B.F. Skinner is a well talked-about member of the behaviorism field. Behaviorism is broken down into three claims. The first claim being that psychology is not the science of the mind but the science of behavior. The second claim is that behavior is not an internal process but rather is caused by external forces. Finally, the third claim is that mental terms or concepts should be replaced with behavioral terms, but still also the mental terms and concepts can be translated into behavioral concepts and terms.
Skinner was known to prac
tice radical behaviorism, which is described as a sub-type of psychological behaviorism. One of Skinner’s most well known contributions was the story Walden Two, a book constructed on the personal beliefs of Skinner. Within the tale, Skinner drew a picture of an ideal society. This society is built around behavioral ideals. Skinner’s personal belief that person’s historical environment interactions control their behavior rant rampant.
B.F. Skinner was also a part of Project Pigeon during World War II. Within the project, Skinner trained pigeons to lead missiles to their targets by pecking a target. Although the project was canceled due to the development of radar, Skinner found pigeons to be better test subjects than rats. One of Skinner’s most famous achievements was the Baby Tender. Although the invention later became know as “baby in a box”, the original idea was thought of by his wife Yvonne. While pregnant, Yvonne asked her husband to make a safer crib for their child. What Skinner came up with an enclosed crib that was heated. The crib had a Plexiglas window for the mother to see in and watch after the baby. Although the intention was for the child to only sleep in the crib, which is all that his daughter did, it was made out to be a monstrous machine.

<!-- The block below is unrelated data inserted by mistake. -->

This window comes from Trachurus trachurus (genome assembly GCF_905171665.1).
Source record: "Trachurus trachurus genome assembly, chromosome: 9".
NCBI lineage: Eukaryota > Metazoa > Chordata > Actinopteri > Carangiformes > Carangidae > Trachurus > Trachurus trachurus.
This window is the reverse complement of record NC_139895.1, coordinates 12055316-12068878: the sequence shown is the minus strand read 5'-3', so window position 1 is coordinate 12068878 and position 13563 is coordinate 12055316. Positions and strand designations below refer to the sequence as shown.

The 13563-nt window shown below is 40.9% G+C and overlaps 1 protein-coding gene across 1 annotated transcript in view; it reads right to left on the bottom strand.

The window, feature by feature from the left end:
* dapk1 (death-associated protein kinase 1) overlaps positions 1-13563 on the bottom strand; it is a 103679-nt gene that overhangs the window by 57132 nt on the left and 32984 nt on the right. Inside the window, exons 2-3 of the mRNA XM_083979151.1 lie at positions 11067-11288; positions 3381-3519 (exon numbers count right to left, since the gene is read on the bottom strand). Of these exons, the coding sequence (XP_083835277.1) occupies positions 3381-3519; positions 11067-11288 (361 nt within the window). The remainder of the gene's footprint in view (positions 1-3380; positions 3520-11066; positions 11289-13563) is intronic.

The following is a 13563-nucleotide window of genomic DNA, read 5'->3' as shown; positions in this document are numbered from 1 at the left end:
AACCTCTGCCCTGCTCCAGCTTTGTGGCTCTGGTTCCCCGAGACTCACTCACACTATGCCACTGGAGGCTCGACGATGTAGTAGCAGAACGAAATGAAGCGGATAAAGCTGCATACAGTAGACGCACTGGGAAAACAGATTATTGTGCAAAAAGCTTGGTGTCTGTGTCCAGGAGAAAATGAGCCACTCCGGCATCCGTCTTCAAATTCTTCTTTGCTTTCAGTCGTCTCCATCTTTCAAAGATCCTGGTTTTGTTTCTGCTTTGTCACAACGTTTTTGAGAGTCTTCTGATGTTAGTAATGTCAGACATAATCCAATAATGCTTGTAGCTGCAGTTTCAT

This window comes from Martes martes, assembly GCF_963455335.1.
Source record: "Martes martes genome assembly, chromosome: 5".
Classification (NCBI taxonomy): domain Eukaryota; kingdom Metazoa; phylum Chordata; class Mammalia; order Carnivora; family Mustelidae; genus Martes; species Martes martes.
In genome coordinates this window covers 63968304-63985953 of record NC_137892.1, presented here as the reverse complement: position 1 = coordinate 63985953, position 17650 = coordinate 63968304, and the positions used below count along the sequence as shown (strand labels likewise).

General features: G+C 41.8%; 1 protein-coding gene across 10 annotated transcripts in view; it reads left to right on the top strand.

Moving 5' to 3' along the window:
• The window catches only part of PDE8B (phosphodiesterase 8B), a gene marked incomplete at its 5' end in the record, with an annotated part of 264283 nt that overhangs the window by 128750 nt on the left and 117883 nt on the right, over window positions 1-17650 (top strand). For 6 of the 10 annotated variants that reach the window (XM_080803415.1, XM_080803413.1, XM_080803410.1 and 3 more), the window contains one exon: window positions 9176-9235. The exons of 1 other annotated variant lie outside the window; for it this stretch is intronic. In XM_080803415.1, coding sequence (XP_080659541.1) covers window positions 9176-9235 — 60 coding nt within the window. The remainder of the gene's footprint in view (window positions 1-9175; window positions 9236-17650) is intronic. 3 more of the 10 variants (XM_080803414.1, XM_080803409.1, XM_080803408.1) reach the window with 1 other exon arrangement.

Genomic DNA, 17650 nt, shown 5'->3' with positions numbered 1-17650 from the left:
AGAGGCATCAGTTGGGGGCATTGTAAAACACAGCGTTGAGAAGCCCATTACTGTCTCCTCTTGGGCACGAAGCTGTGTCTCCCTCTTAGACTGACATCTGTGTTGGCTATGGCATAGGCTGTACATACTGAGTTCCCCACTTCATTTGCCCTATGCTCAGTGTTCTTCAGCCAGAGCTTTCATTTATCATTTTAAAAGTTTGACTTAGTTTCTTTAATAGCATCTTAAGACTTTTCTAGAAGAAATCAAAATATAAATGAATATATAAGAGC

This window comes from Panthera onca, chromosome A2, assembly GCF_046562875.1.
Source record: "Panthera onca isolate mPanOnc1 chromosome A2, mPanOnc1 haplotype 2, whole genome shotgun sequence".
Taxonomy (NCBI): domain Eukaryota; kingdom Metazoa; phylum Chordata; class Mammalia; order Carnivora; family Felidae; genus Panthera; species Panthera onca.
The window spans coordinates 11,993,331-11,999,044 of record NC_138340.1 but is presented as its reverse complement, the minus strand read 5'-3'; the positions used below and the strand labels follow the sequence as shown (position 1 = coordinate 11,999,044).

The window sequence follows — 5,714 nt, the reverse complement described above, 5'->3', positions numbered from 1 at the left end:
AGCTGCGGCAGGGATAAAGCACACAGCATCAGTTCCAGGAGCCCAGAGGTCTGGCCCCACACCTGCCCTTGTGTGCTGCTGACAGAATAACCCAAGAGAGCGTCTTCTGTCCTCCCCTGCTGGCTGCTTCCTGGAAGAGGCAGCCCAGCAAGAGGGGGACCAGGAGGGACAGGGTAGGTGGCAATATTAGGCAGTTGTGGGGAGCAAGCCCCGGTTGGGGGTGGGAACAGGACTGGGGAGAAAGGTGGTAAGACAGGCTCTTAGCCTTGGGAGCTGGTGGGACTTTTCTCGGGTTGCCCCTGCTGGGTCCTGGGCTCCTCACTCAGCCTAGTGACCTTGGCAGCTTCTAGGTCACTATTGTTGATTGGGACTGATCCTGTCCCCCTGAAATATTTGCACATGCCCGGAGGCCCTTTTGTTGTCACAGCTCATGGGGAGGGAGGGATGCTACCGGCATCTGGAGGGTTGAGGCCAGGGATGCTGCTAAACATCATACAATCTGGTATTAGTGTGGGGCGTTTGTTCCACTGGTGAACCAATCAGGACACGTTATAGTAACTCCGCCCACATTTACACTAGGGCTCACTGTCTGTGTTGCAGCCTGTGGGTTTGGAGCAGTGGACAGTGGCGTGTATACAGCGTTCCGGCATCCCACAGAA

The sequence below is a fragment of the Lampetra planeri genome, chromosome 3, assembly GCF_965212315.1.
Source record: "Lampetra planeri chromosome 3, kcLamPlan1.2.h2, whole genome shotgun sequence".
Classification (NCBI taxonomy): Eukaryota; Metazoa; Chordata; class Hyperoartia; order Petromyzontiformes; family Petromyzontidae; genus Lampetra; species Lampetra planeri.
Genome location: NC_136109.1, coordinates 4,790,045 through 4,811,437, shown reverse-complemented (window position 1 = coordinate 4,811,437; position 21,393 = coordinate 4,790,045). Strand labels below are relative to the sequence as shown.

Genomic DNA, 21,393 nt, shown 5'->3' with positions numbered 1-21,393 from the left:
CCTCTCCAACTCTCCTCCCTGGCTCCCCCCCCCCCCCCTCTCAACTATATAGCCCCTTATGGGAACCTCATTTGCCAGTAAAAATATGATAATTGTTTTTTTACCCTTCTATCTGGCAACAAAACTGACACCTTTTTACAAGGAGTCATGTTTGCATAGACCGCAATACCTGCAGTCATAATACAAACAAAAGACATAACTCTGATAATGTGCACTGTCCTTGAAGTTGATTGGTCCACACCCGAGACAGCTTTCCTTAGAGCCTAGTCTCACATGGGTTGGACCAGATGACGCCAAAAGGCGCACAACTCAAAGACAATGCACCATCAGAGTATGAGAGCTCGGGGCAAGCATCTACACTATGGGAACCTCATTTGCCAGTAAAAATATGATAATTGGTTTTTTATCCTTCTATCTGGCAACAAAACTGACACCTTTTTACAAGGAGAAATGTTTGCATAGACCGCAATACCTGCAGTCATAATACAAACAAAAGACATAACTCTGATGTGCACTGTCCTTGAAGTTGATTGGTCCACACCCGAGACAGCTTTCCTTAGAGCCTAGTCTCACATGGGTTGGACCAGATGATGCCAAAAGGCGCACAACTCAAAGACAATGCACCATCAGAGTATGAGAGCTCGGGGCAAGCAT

Skinner also developed a teaching machine. After sitting in on one of his daughter’s math classes, skinner found that the students were being ineffectually taught due to the lack of feedback during the process of solving the problems on their assignments. Skinner saw that the students that did not understand the work were continuing to recreate the incorrect process through each of the math problems. With his teaching machine, Skinner was able to give immediate feedback to the student as to correct the incorrect process being done.